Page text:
The green roof concept can be replicated on any rooftop, and as demonstrated by Columbus Commons, that rooftop can be at ground level. The primary benefit of green roofs is that they help reduce the occurrence of heat islands, a phenomenon that happens when concrete and urban structures replace vegetation and cause temperatures to rise in the area. Green roofs can reduce city-wide temperatures, cut building energy use and filter the air we breathe.

While the initial destruction and replacement of existing structures can often be extremely wasteful, the demolition project to take down Columbus’ City Center mall recycled an estimated 80% of materials in addition to preserving the underground parking garage – setting a sustainable model for future redevelopment projects.

Staying Accessible And Efficient

Once a facility or area is developed, the battle to attract and keep business begins. While many areas are working to increase multimodal and ridesharing transportation access, dropping car ownership is not yet an option for many Americans due to suburban sprawl. Offering easy downtown parking helps attract visitors from the surrounding areas who are reliant upon cars, but the presence of abundant surface parking lots often makes a destination less desirable, and cuts into walkability.

Currently, more than 30 percent of space in many downtown commercial areas is taken up by parked cars. As development demand increases, the need to use these sprawling spaces more efficiently grows as well. Paid parking options are still essential to many developing areas, as they have been shown to increase revenue and boost sales for local businesses. A viable solution is to offer abundant underground parking, which uses land efficiently while making sure the area is accessible to visitors.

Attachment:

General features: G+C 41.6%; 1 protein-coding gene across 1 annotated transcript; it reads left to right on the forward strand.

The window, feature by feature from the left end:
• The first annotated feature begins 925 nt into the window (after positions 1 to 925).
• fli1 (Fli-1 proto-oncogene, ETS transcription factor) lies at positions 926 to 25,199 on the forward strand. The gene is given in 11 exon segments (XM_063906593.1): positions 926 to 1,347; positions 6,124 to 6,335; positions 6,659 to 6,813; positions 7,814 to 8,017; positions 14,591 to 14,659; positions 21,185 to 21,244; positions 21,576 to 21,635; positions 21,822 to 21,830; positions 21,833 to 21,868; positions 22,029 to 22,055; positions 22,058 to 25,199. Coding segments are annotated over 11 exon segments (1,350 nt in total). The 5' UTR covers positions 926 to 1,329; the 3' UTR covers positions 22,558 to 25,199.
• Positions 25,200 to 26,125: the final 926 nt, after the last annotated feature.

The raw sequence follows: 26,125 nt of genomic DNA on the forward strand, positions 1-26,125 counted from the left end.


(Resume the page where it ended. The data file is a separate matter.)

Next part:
Consideration For Future Projects

The presence of green space in urban centers is a growing trend, cited as having emotional and physical health benefits for residents. Moving parking underground creates room for these centers of urban activity and real estate investment to coexist.

green roof urban parking
(Photo credit: Randall L. Schieber)

The benefits of green space are numerous and varied, ranging from increased quality of life, visitor attraction, workforce retention, storm water management savings, and reduced individual healthcare costs.

For developers looking to use urban space efficiently, promote private investment, build sustainably and ensure the long-term vitality of an area, building green roofs, and bringing them to the ground level is a great way to reach these goals. Columbus Commons is more than just a success story for our downtown; it’s a road map for how to build in the future.

Amy Taylor has more than 20 years of experience in the field of operations, public policy, and communications. Currently, she serves as the Chief Operating Officer for the Columbus Downtown Development, where she has played a lead role in the transformation of Downtown Columbus, such as the Scioto Mile, Columbus Commons, and the Scioto Greenways river revitalization project, and the National Veterans Memorial and Museum.

Suggested Links:

  • NYC Automated Parking A new state-of-the art structure offers robotically operated parking and retrieval for patients and visitors of a large hospital complex on the east side of Manhattan.
  • Three-Acre Green Roof Helps Earn LEED Gold For Gateway Arch Museum The new Visitor Center and Museum at Gateway Arch in St. Louis, MO is one of only 10 National Park Service sites to be awarded LEED certification.
  • Integrating Nature And Cities A new book urges the integration of nature into urban design and planning to make cities and urban infrastructure truly green, sustainable, and resilient.